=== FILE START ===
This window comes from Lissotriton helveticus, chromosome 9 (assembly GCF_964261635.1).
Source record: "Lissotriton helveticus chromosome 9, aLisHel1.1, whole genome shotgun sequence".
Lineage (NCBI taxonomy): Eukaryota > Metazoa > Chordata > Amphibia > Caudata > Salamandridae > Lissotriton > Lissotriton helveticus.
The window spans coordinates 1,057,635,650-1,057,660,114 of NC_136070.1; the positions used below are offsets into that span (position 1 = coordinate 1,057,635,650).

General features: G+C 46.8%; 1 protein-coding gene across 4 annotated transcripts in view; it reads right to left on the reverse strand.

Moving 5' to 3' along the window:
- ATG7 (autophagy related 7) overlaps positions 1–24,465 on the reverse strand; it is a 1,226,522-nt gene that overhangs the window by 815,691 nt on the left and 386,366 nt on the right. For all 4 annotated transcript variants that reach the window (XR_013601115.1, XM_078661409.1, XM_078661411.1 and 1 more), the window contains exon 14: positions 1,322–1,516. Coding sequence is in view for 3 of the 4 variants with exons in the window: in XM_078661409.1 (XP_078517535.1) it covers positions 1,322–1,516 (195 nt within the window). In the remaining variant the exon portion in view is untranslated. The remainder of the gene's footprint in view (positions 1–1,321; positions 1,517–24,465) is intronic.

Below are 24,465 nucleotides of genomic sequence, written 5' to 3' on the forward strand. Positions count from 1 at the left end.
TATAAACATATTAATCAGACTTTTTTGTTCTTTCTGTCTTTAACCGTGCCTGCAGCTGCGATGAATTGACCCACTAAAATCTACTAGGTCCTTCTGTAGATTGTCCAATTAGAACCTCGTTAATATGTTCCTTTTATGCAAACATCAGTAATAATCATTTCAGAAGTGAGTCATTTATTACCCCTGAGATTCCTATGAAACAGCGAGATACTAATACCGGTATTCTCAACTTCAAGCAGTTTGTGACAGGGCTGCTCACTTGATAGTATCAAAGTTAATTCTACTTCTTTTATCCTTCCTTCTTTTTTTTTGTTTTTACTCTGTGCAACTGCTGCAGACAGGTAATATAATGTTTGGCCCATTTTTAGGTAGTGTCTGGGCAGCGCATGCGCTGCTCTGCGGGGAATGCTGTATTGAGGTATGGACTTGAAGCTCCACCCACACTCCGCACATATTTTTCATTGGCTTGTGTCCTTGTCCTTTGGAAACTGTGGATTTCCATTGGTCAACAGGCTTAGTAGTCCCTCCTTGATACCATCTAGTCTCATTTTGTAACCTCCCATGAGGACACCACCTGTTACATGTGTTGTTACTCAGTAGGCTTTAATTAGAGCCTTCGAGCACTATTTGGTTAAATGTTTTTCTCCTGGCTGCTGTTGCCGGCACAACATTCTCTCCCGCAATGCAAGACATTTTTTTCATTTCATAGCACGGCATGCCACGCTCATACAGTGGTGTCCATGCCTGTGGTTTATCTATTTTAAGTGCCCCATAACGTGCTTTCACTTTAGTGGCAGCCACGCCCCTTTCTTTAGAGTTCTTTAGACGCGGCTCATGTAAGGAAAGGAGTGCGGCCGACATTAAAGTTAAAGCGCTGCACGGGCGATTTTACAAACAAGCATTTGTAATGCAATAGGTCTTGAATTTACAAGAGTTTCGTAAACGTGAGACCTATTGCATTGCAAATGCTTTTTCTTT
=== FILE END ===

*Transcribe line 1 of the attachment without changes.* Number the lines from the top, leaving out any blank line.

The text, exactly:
This window comes from Lissotriton helveticus, chromosome 9 (assembly GCF_964261635.1).